Low-Level Visual Psychophysics: A Bridge Between Psychologist and Deep Learning Engineers

1 June 2023 – 13:00 BST

Jesús Malo, University of Valencia, Spain

To those attending in-person
Venue:  Room 2D17, Staff common room, School of Psychological Science, Priory Road, Bristol

To those attending online | join via zoom
Meeting ID: 932 9546 5286 | Passcode: 074795

Conventional training of artificial neural networks on benchmarks is not a good strategy for developing models of human vision. Specifically, Bowers et al. BBS 2022 review many failures of such a strategy both in physiology (neural recordings) and in high-level behaviour (Gestalt, classification, and more). As a result, the reader may end up with an overly pessimistic view of the prospects for deep learning in this field. This can steer these modelers away from human vision problems. The separation of the Machine Learning and Vision Science communities would take eventually valuable input away from visual neuroscience, and would also be a problem for machine vision because it could benefit from psychology.

In this talk I will argue that low-level visual psychophysics (e.g. colour and texture discrimination, image quality…) can be a bridge between both communities. On the one hand, I will show that pattern discrimination is good enough to point out the limitations of the naive benchmark-only approach [1]: it suggests specific changes in architecture which are not obvious from conventional practices in deep learning [1,2], where deeper deeper is not more human [3-5]. However, on the other hand, the low dimensionality of these low-level (image-patch) perception problems is an advantage too: I will show that the behaviour of artificial networks and image-probability models for patches is easier to compare with (and to benefit from!) classical early vision models [6]. In this way, low-level visual psychophysics can serve as a common ground for positive interaction between the Machine Learning and the Vision Science communities: it represents an independent way to evaluate artificial systems trained for some other tasks, classical vision models can inspire modifications in the architectures, and non-Euclidean perceptual metrics can serve as effective regularisers (or priors) when there is not enough data to train machine learning models.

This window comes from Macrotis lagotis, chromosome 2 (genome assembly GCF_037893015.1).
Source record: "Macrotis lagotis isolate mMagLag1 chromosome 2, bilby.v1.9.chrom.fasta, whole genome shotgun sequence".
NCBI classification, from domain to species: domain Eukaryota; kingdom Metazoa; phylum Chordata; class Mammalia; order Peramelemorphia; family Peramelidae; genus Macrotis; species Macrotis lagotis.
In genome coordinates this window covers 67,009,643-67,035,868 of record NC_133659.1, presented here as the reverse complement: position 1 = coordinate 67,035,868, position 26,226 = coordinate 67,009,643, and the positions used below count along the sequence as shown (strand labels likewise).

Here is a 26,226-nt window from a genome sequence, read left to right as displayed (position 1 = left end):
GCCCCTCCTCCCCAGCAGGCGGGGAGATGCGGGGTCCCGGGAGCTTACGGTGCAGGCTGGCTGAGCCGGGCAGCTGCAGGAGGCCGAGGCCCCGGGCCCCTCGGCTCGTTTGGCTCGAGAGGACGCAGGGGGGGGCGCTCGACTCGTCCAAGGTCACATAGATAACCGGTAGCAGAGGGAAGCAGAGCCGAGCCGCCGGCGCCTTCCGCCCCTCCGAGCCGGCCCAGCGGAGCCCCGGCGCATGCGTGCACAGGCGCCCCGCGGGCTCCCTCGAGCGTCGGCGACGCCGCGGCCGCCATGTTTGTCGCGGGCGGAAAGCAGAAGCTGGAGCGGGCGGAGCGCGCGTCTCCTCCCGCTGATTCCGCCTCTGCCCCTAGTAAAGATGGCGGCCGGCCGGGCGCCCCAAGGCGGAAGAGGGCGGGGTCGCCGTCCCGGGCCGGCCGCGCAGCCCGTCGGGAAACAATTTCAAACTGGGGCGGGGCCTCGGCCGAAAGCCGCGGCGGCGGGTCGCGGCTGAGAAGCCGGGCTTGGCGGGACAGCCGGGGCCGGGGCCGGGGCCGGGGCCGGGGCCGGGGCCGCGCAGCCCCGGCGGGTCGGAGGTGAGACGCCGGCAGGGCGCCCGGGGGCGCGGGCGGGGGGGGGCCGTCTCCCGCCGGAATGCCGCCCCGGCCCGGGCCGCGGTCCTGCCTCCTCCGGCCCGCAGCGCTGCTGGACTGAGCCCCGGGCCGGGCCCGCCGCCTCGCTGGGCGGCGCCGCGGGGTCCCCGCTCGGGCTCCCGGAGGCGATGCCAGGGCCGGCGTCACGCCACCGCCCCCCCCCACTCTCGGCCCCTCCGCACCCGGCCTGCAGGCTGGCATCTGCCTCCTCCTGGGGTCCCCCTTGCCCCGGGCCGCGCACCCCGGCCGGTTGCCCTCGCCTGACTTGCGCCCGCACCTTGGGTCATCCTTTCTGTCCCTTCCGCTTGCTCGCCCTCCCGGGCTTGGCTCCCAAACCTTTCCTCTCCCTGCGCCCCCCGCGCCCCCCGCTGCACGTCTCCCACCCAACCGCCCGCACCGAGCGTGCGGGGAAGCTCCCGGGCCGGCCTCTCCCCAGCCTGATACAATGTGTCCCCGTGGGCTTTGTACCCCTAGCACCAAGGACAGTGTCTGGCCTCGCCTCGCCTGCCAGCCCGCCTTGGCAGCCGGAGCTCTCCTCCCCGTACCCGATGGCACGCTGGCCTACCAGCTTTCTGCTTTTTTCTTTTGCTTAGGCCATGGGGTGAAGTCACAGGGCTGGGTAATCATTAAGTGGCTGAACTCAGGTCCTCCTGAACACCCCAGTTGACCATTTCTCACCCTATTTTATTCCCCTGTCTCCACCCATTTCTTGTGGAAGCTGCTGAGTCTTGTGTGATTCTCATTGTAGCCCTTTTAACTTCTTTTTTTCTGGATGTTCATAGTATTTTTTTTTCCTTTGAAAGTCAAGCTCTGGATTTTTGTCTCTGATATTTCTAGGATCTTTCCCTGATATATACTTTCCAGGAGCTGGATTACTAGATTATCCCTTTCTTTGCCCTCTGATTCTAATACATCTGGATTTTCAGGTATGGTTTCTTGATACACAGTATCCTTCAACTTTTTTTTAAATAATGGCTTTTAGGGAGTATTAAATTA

[1] M. Martínez, M. Bertalmío, J. Malo
In Praise of Artifice Reloaded: Caution With Natural Image Databases in Modelling Vision
Front. Neurosci., Vol. 13 (2019) https://doi.org/10.3389/fnins.2019.00008

[2] M. Bertalmío, A. Gómez-Villa, J. Malo et al.
Evidence for the intrinsically nonlinear nature of receptive fields in vision
Scientific Reports volume 10, Article number: 16277 (2020) https://doi.org/10.1038/s41598-020-73113-0

[3] A. Gomez-Villa, A. Martın, J. Vazquez, M. Bertalmio, and J. Malo.
Color illusions also deceive CNNs for low-level vision tasks: Analysis and implications.
Vision Research, 176:156–174, (2020) https://doi.org/10.1016/j.visres.2020.07.010

[4] Q. Li, A. Gomez-Villa, M. Bertalmio, and J. Malo.
Contrast sensitivity functions in autoencoders.
Journal of Vision, 22(6):8–8, 05 (2022) https://doi.org/10.1167/jov.22.6.8

[5] P. Hernandez, J. Vila, V. Laparra and J. Malo
Human-like Perception in Deep Nets for Computer Vision
ArXiV (2023) https://isp.uv.es/docs/Deep_Image_Quality_arxiv_2302.13345.pdf

[6] A. Hepburn, V. Laparra, R. Santos-Rodriguez, J. Ballé, and J. Malo.
On the relation between statistical learning and perceptual distances.
Int. Conf. Learn. Repr. ICLR, (2022). https://openreview.net/forum?id=zXM0b4hi5_B